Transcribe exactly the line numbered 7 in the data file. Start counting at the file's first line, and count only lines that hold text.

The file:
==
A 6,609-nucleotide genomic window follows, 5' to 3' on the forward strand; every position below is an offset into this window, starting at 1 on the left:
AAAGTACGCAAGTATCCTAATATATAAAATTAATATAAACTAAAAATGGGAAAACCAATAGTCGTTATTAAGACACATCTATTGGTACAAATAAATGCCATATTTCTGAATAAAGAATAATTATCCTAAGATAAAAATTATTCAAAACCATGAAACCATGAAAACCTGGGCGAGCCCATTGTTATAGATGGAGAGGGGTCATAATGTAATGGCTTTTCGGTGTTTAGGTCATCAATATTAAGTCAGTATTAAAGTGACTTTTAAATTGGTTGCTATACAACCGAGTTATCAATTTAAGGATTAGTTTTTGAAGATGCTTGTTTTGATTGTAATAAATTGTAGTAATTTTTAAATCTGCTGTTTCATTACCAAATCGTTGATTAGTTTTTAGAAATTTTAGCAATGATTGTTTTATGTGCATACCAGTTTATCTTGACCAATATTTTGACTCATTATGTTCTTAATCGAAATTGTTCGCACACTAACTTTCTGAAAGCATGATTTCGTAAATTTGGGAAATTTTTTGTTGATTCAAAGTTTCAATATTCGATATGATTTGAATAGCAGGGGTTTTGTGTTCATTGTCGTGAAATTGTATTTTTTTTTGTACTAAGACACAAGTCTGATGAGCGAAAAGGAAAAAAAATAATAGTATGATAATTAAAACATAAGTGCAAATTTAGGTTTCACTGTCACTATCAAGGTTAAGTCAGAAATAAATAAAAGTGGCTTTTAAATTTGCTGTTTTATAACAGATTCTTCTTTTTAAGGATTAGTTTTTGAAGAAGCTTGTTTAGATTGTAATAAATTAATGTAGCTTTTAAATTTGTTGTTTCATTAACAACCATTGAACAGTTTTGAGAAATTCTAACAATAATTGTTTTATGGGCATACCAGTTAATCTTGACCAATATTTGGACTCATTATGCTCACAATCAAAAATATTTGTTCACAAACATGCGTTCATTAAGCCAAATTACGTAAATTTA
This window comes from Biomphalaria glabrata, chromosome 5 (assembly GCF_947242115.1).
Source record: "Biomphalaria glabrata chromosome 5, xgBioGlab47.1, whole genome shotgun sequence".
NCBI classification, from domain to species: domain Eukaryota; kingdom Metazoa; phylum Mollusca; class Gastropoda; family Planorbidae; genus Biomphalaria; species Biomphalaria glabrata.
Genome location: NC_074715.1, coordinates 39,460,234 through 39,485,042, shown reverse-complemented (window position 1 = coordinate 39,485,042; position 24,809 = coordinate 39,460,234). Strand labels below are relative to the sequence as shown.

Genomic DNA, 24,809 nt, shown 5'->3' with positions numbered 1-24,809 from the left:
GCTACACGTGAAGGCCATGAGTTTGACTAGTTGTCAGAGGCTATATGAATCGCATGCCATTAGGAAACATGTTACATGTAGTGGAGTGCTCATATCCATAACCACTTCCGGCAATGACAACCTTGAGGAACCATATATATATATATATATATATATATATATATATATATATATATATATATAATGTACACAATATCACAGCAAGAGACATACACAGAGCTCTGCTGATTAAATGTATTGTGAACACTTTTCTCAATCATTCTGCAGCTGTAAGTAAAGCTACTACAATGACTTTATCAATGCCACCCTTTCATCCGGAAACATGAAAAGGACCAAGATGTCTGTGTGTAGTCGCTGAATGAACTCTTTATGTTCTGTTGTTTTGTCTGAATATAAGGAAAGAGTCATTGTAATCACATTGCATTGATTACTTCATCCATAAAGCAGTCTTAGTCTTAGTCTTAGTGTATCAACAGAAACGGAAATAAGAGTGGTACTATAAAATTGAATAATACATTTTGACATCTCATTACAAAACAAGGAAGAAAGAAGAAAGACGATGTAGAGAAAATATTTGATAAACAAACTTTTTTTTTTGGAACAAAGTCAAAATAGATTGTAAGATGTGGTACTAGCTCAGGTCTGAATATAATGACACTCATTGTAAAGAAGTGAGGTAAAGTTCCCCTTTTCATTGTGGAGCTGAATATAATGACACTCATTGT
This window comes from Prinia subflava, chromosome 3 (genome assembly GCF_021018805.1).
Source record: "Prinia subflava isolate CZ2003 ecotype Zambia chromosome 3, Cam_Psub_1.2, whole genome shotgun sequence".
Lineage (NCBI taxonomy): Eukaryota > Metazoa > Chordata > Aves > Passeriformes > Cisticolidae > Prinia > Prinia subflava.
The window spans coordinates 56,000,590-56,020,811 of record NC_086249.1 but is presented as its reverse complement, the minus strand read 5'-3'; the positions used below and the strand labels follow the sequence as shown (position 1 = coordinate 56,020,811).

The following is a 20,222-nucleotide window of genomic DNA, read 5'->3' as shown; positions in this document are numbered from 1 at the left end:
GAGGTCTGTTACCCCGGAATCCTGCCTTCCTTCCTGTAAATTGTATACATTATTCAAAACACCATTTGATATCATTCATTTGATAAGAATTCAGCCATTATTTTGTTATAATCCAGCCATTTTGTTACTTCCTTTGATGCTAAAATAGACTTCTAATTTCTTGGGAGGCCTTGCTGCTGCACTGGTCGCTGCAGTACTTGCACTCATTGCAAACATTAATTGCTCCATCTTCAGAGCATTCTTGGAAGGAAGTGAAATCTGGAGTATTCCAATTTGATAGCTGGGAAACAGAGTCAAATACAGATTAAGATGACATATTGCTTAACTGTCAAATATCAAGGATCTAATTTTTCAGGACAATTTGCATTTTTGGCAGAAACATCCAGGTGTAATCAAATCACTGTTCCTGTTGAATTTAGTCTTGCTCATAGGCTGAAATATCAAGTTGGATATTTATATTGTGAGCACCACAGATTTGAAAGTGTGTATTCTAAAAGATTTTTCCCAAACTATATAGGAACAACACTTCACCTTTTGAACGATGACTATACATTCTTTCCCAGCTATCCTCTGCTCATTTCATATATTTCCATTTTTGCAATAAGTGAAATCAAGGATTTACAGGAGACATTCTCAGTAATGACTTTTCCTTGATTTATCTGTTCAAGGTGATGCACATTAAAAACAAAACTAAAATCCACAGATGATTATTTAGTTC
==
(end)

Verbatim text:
Genomic DNA, 24,809 nt, shown 5'->3' with positions numbered 1-24,809 from the left: